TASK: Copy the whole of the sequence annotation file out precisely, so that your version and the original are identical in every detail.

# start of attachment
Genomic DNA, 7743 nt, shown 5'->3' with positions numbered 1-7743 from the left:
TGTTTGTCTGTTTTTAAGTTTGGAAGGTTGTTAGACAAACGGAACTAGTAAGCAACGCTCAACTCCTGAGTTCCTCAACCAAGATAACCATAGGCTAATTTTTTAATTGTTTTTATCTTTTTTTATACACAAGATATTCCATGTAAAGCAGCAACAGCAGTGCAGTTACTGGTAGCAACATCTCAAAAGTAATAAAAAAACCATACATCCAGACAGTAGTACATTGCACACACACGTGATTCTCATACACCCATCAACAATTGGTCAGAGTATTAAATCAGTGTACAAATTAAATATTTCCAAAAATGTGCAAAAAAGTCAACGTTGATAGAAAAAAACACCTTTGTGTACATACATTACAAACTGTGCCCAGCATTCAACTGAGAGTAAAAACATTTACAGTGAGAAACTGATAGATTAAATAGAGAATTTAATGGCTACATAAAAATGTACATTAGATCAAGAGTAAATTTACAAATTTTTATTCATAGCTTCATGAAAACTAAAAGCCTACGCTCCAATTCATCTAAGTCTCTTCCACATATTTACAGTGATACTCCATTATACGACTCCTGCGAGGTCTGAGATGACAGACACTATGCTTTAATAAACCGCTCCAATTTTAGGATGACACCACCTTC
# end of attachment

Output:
Genomic DNA, 7743 nt, shown 5'->3' with positions numbered 1-7743 from the left:
TGTTTGTCTGTTTTTAAGTTTGGAAGGTTGTTAGACAAACGGAACTAGTAAGCAACGCTCAACTCCTGAGTTCCTCAACCAAGATAACCATAGGCTAATTTTTTAATTGTTTTTATCTTTTTTTATACACAAGATATTCCATGTAAAGCAGCAACAGCAGTGCAGTTACTGGTAGCAACATCTCAAAAGTAATAAAAAAACCATACATCCAGACAGTAGTACATTGCACACACACGTGATTCTCATACACCCATCAACAATTGGTCAGAGTATTAAATCAGTGTACAAATTAAATATTTCCAAAAATGTGCAAAAAAGTCAACGTTGATAGAAAAAAACACCTTTGTGTACATACATTACAAACTGTGCCCAGCATTCAACTGAGAGTAAAAACATTTACAGTGAGAAACTGATAGATTAAATAGAGAATTTAATGGCTACATAAAAATGTACATTAGATCAAGAGTAAATTTACAAATTTTTATTCATAGCTTCATGAAAACTAAAAGCCTACGCTCCAATTCATCTAAGTCTCTTCCACATATTTACAGTGATACTCCATTATACGACTCCTGCGAGGTCTGAGATGACAGACACTATGCTTTAATAAACCGCTCCAATTTTAGGATGACACCACCTTC